This is not the Leukocyte Histamine Release Test (LHRT).
2 - 4 days
Turnaround time is defined as the usual number of days from the date of pickup of a specimen for testing to when the result is released to the ordering provider. In some cases, additional time should be allowed for additional confirmatory or additional reflex tests. Testing schedules may vary.
Whole blood, frozen
1 mL (Note: This volume does not allow for repeat testing.)
Green-top (heparin) tube required. (Do not use EDTA.)
Transfer the unseparated specimen to a plastic transport tube before freezing. To avoid delays in turnaround time when requesting multiple tests on frozen samples, please submit separate frozen specimens for each test requested.
Specimen not received frozen; improper labeling
This test is used for the measurement of histamine in whole blood.
This test was developed and its performance characteristics determined by Labcorp. It has not been cleared or approved by the Food and Drug Administration.
Enzyme immunoassay (EIA)
Histamine is synthesized from the amino acid L-histidine through the action of the enzyme histidine decarboxylase.1 This small molecule is primarily produced by mast cells and basophils. These cells are morphologically characterized by numerous, electron dense cytoplasmic granules, which contain histamine and other compounds, enabling a massive acute release in response to immunologic and non-immunologic stimuli.2-10 Mast cells and basophils are critical effectors of local and systemic hypersensitivity reactions and other immediate or chronic inflammatory conditions.11-16 Histamine release can be triggered by allergic sensitization or by other stimuli, including cytokines, chemokines, complement components, IgG, microbes, drugs, and toxins through specific receptors expressed by these cells.11-13,16-18 In addition to mast cells and basophils, a number of cell types, including gastric enterochromaffin-like cells, histaminergic neurons, platelets, dendritic cells and T cells can produce histamine.1 These cells do not store histamine intracellularly but instead secrete it after synthesis.10,19-22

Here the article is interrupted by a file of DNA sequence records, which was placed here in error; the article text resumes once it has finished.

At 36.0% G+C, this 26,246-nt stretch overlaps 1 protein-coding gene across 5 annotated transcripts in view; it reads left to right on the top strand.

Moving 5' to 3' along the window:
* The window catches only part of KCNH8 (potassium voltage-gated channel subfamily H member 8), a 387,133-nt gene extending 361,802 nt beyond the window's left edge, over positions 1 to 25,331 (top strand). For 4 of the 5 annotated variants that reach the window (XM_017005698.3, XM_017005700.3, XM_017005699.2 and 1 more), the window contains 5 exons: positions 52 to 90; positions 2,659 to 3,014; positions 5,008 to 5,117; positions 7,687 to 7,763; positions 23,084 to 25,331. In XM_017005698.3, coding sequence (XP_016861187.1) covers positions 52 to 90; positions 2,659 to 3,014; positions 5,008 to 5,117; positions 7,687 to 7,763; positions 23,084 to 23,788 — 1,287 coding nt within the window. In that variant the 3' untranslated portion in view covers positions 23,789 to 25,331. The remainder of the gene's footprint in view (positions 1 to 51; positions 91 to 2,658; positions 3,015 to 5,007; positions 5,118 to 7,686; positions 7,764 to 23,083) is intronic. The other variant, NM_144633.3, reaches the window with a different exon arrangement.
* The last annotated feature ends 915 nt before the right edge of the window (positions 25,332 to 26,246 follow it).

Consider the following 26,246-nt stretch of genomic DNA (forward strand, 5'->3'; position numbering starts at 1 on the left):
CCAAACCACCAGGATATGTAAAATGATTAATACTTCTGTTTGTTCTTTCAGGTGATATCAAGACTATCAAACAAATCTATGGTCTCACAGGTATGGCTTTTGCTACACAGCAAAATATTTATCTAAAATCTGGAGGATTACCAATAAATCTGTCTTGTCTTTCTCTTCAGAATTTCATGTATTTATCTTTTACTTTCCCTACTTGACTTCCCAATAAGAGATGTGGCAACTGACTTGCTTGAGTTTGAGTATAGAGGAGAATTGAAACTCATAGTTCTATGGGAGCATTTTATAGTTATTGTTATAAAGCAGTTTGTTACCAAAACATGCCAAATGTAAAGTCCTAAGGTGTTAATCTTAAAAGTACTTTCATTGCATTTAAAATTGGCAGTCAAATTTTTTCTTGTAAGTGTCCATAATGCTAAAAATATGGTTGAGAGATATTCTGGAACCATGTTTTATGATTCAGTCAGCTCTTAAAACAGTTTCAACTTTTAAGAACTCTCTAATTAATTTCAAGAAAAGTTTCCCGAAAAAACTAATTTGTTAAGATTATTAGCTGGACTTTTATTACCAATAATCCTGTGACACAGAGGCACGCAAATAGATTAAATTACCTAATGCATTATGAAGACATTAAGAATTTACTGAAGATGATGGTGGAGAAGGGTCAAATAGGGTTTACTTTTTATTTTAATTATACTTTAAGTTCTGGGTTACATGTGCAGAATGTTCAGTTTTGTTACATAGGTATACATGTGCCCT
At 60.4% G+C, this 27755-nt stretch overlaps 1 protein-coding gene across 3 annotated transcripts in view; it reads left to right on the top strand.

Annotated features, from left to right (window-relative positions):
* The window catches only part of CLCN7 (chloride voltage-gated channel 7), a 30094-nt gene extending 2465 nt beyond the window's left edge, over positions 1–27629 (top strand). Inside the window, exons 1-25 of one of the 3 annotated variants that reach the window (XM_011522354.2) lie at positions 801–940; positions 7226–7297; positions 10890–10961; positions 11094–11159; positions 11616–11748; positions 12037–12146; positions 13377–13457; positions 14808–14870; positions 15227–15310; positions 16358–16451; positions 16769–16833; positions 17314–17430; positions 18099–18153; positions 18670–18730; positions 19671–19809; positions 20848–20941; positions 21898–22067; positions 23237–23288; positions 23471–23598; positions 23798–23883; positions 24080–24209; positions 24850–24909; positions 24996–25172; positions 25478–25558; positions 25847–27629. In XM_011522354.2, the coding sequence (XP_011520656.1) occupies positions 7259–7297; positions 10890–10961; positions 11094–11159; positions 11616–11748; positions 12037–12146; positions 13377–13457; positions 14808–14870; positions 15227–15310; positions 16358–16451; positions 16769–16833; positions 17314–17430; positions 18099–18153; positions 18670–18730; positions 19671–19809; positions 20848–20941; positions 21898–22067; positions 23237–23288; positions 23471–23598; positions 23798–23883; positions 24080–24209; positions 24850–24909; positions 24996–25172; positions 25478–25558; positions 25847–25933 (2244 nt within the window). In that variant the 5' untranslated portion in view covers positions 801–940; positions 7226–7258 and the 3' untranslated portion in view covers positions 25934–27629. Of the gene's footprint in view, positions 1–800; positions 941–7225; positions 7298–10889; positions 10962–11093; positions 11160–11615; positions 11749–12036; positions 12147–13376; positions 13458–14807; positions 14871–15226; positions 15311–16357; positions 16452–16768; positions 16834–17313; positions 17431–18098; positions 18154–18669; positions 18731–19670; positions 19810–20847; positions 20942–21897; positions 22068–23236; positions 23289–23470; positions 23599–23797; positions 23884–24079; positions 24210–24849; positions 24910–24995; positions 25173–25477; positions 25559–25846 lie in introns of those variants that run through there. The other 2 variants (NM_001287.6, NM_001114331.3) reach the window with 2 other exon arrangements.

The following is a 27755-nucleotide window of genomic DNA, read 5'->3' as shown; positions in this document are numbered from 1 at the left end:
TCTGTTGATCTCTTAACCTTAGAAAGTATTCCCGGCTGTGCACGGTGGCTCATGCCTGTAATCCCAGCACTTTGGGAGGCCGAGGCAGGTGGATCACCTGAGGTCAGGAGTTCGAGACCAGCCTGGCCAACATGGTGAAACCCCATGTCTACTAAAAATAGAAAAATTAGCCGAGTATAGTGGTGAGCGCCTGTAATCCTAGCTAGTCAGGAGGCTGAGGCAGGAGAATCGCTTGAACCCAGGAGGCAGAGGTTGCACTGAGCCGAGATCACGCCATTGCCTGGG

Histamine is a central mediator of allergic response. Exposure of sensitized individuals to allergens triggers histamine release by basophil and mast cells. Histamine binds to specific receptors on smooth muscle cells and provokes potent adverse effects. Histamine concentration in biological fluids is correlated with the severity of vascular and respiratory signs of anaphylaxis. Histamine quantification has been used to confirm that clinical signs result from the degranulation of mast cells and/or basophils.23-26 This confirmation can support further investigation in order to find the offending allergen against which the patient is sensitized, allowing there after the avoidance of a new anaphylaxis reaction by the specific eviction of the allergen, or aninduction of tolerance. Several other non-immunologic stimuli may also activate mast cells. These stimuli include neuropeptides and complement factors (i.e., C3a and C5a).27
Beyond its role in immediate type allergic reactions, histamine is involved in a number of physiological functions, including cell proliferation and differentiation, hematopoiesis, embryonic development, regeneration, and wound healing.6,7,28-30 Once released into the circulation, histamine produces many varied effects within the body, including the contraction of smooth muscle tissues of the lungs, uterus, and stomach; the dilation of blood vessels, which increases permeability and lowers blood pressure; the stimulation of gastric acid secretion in the stomach; and the acceleration of heart rate. Histamine also serves as a neurotransmitter, carrying chemical messages between nerve cells.